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What does LLC stand for and what are the steps to establish an LLC?

Any entrepreneur has likely heard about a limited liability company (LLC). It is the most common type of corporation people form because of the protection it provides. This article will explain an LLC and the steps required to establish one. 

What Is An LLC?

It is a type of company that offers its shareholders limited liability protection. This protection means shareholders aren’t personally liable for corporate debts and losses. 

An LLC is one of the best inventions of the 21st century because it allows entrepreneurs to take financial risks and build solid businesses. If the business unfortunately fails, creditors can’t go after the owners’ personal assets. An LLC encourages entrepreneurs to build businesses and help the economy grow.

In the UK, an LLC is known as a private limited company. It can be limited by shares or by guarantee. Every limited company must have separate finances from its owners; otherwise, the owners will lose their personal liability protection.

How To Set Up An LLC in the UK

The steps to set up a limited company include

1. Choose A Name

The first step is choosing a name for your business. You must choose a name that another business hasn’t registered (you can use the Companies House website to check if your desired name is available). The name must not be similar to an established brand/trademark or contain vulgar language.

Limited company names usually end with ‘Limited’ or ‘Ltd’. You can also use the Welsh equivalents, ‘Cyfyngedig’ and ‘Cyf’, if you register your business in the British constituent of Wales.

2. Choose Directors and Corporate Secretary

Every British corporation must have at least one appointed director responsible for day-to-day management. Directors ensure their companies follow regulations, keep accurate financial reports, pay taxes, and interact with shareholders.

A director of a UK-based firm must be at least 16 years of age and not be disqualified from corporate directorship due to previous misconduct. You can serve as the director of your company or appoint other people.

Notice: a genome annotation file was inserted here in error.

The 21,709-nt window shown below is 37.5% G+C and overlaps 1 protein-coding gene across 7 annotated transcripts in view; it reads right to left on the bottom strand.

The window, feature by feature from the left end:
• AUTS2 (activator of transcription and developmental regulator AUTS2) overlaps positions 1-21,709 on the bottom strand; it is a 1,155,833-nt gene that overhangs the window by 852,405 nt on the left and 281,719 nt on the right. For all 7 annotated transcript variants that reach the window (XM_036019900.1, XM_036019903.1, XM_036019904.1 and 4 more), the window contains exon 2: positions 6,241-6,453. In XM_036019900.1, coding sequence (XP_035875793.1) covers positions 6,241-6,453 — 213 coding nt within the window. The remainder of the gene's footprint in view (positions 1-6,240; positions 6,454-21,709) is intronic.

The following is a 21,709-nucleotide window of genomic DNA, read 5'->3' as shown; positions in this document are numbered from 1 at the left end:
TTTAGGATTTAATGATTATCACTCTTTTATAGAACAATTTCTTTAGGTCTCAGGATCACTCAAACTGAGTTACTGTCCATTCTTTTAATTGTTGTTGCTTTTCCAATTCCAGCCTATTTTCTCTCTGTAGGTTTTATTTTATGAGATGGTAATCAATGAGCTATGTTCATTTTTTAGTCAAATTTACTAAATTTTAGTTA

You can also appoint a corporate secretary, although it’s not compulsory. Corporate secretaries handle administrative matters and advise directors on complying with regulations.

3. Choose Shareholders and Share Capital

Every private limited company must have at least one shareholder. You’ll choose your total number of shares (share capital) and allocate specific amounts to different shareholders. The higher the number of shares a person has, the greater their influence over corporate affairs.

A shareholder can act as a director, but a director is not always a shareholder. 

4. Identify People With Significant Control (PSCs)

In the incorporation application form, you must identify people with significant control (PSCs) over your company. PSCs include anyone with more than 25% of shares, 25% of voting rights, or has the authority to appoint or remove most of the board of directors.

5. Prepare Memorandum and Articles of Association

You’ll need to prepare two important documents for your business: a Memorandum of Association (MOA) and Articles of Association (AOA).

The MOA is a legally binding document that all shareholders sign to declare their intention to form a corporation. The AOA is a legally binding document outlining the rules governing the business.

6. Submit Your Application

With all the above requirements ready, you’ll fill out the Form IN01 incorporation application with Companies House. You’ll submit important documents alongside this application, including

  • Valid identity documents for all directors, shareholders, and the corporate secretary.
  • Proof of a registered office address to receive mail about business-related matters.
  • The Memorandum and Articles of Association. 
  • Share capital details, including the number and classes of shares. 

You can fill out and submit the form online or by post. Online applications take as little as 24 hours to process, while postal applications take up to 10 days.

Companies House will review your application and decide whether to approve it. If approved, it’ll send you a Certificate of Incorporation confirming that your company is now registered with the government.